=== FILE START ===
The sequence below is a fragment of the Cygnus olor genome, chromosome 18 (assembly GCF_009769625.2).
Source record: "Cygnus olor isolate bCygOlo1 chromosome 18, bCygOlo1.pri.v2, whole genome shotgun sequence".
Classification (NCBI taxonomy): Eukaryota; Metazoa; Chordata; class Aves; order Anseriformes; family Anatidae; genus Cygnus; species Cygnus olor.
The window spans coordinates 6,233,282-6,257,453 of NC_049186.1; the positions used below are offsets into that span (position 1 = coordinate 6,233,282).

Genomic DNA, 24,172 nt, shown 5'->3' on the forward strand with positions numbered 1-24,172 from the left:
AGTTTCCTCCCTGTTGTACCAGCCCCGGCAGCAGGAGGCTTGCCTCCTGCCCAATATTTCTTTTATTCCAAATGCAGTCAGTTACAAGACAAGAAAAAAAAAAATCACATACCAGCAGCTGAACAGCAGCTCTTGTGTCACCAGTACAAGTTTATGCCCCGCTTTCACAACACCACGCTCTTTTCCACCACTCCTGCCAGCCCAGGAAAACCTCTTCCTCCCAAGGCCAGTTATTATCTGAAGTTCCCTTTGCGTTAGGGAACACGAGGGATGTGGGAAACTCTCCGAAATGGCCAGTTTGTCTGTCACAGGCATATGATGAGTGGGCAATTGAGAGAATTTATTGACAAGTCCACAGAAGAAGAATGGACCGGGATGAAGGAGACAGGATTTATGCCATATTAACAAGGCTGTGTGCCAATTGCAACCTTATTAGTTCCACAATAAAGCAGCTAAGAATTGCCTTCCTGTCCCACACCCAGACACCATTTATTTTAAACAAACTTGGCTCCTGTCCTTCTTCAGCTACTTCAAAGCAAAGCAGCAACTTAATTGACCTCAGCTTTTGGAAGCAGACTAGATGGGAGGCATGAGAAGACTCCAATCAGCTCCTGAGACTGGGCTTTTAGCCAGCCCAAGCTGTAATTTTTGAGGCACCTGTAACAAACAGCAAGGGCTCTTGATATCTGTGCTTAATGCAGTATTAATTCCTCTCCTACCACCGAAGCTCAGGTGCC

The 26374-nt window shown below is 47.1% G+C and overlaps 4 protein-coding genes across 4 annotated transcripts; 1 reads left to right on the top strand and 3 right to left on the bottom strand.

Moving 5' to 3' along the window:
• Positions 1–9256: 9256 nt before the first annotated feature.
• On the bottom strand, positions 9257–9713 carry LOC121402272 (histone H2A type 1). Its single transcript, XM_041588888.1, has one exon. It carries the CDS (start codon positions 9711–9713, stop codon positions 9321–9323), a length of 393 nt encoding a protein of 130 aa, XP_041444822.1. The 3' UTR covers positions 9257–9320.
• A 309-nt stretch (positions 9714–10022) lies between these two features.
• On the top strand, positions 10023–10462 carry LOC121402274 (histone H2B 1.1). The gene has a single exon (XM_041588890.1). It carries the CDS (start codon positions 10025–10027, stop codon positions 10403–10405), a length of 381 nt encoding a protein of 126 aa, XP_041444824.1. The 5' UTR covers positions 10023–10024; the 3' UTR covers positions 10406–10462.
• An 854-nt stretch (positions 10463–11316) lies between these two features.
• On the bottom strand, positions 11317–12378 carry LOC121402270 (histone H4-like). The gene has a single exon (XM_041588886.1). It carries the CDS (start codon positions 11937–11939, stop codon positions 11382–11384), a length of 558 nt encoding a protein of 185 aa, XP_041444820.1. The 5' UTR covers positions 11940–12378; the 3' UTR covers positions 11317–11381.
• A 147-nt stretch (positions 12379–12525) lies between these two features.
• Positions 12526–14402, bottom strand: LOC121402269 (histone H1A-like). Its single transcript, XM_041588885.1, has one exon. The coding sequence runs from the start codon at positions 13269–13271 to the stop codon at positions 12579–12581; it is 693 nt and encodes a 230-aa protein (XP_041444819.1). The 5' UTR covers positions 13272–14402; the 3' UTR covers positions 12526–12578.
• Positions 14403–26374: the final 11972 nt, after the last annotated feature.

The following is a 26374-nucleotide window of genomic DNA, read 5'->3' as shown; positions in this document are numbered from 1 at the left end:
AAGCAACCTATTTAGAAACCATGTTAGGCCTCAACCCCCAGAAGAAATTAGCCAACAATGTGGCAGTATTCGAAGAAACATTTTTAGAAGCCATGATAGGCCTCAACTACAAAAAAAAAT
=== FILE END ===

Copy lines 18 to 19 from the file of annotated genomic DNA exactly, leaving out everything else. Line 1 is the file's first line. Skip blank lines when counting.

The following is a 26374-nucleotide window of genomic DNA, read 5'->3' as shown; positions in this document are numbered from 1 at the left end:
AAGCAACCTATTTAGAAACCATGTTAGGCCTCAACCCCCAGAAGAAATTAGCCAACAATGTGGCAGTATTCGAAGAAACATTTTTAGAAGCCATGATAGGCCTCAACTACAAAAAAAAAT